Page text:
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Title: The biomechanics of the Medial Patellofemoral Ligament
Author: Stephen, Joanna
ISNI:       0000 0004 5918 3788
Awarding Body: Imperial College London
Current Institution: Imperial College London
Date of Award: 2014
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Injury of the Medial Patellofemoral Ligament (MPFL) occurs during patellofemoral joint (PFJ) dislocation. Reconstruction of this ligament is a common treatment for this patient population. This thesis is composed of a series of cadaveric experiments examining the MPFL. The MPFL was found to originate from the midpoint between the medial epicondyle and adductor tubercle. Its length change pattern was close to isometric through knee flexion range. Transection of the MPFL resulted in significant increases in lateral patellar translation, tilt and increased lateral PFJ contact pressures in early knee flexion (all: P < 0.05). Anatomical reconstruction of the ligament restored patellar motion and joint contact pressures (P > 0.05). Femoral tunnels positioned too proximal resulted in increased medial contact pressures and patellar motion in deeper knee flexion, whilst distal tunnels caused increased medial contact pressures near extension (P < 0.05). Anterior-posterior femoral positioning or varying position of the patellar attachment was not found to have a significant effect on ligament length change patterns (P > 0.05). The radiographic femoral MPFL attachment point, assuming the anterior-posterior medial femoral condyle diameter to be 100%, was; 40% from the posterior, 50% from the distal and 60% from the anterior femoral border. Reduction in medial quadriceps muscle tension was similar to the effect of MPFL transection causing a significant increase of lateral patellar tracking and lateral PFJ contact pressures (all: P < 0.05). Progressive tibial tuberosity (TT) lateralisation caused increased lateral patellar tracking, lateral PFJ contact pressures and reduced patellar stability (P < 0.05). TT medialisation did not cause corresponding excessive increases in mean medial contact pressures (P > 0.05). With tibial tuberosity-trochlear groove (TT-TG) distances of up to 15mm PFJ mechanics were satisfactorily restored with anatomical MPFL reconstruction (P > 0.05). However in cases with TT-TG distances greater than 15mm, MPFL reconstruction alone was not sufficient to restore PFJ contact mechanics and patellar kinematics (P < 0.05).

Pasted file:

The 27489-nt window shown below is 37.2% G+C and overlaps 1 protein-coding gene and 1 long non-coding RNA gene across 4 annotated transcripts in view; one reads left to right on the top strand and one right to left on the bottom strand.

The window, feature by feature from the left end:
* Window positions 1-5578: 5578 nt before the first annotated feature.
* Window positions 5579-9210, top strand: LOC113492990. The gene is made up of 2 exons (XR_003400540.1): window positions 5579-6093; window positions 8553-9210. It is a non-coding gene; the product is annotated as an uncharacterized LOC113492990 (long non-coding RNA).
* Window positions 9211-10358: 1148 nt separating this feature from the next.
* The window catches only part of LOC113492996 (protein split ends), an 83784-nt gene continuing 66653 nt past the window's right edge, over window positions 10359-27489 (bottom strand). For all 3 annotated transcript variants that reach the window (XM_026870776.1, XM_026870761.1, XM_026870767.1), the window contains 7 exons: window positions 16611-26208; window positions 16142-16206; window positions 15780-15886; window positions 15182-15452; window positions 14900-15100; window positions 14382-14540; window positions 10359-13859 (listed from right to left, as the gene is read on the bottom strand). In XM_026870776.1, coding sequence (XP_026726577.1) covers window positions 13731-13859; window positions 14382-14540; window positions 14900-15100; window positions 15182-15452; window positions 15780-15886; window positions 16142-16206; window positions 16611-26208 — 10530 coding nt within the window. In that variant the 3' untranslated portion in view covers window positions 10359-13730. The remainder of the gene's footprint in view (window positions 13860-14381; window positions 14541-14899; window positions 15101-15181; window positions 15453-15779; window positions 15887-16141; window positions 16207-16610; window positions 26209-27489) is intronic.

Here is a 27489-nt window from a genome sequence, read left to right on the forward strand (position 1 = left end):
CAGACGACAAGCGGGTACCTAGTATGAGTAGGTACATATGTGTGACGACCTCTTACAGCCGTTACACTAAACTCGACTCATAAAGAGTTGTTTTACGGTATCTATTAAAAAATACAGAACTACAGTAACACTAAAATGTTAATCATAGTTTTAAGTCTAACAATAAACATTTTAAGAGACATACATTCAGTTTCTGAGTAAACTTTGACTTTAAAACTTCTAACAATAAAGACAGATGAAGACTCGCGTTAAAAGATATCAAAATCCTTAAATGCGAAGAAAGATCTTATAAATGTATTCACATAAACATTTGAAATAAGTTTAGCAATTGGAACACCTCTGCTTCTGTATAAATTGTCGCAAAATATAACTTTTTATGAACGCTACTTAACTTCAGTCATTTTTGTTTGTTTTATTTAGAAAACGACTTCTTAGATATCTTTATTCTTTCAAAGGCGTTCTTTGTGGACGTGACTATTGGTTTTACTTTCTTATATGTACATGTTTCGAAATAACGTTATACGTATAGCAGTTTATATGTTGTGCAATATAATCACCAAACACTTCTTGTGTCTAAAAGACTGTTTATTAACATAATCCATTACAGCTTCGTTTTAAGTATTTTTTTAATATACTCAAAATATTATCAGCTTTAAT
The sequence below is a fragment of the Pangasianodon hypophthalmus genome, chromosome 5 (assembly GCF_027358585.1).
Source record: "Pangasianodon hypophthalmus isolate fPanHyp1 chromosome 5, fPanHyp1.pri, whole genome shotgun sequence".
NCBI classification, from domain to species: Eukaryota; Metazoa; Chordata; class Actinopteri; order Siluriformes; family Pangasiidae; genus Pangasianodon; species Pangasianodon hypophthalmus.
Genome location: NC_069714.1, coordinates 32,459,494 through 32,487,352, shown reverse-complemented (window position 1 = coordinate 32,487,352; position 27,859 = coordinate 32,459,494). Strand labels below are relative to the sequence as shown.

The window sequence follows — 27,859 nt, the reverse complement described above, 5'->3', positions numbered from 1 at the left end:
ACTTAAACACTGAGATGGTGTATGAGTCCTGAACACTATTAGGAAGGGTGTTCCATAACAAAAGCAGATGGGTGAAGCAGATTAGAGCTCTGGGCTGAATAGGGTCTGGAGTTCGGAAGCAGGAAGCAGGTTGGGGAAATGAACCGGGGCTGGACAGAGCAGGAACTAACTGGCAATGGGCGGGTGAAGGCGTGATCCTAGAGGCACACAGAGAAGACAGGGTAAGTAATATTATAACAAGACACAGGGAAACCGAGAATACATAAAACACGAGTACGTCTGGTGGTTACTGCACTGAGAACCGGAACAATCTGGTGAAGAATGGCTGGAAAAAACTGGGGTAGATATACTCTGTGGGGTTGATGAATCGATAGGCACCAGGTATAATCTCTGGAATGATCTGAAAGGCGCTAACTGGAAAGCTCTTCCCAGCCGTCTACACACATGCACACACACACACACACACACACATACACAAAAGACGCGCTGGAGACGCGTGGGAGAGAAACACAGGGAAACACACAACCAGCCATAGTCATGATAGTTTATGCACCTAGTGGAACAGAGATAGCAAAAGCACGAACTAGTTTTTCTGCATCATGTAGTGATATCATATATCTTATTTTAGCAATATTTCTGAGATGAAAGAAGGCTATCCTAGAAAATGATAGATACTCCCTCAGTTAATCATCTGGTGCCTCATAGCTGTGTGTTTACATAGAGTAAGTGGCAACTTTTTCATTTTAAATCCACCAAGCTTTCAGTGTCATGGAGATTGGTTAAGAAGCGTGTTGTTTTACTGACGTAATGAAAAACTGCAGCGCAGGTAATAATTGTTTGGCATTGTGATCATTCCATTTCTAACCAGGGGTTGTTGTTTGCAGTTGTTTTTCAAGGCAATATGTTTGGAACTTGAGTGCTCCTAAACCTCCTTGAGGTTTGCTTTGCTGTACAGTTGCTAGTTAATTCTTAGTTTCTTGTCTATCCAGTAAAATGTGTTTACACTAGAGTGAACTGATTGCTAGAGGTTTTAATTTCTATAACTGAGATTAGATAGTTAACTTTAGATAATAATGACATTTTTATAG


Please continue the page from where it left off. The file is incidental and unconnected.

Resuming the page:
Supervisor: Amis, Andrew Sponsor: Fortius Group Limited ; NE OASIS Limited
Qualification Name: Thesis (Ph.D.) Qualification Level: Doctoral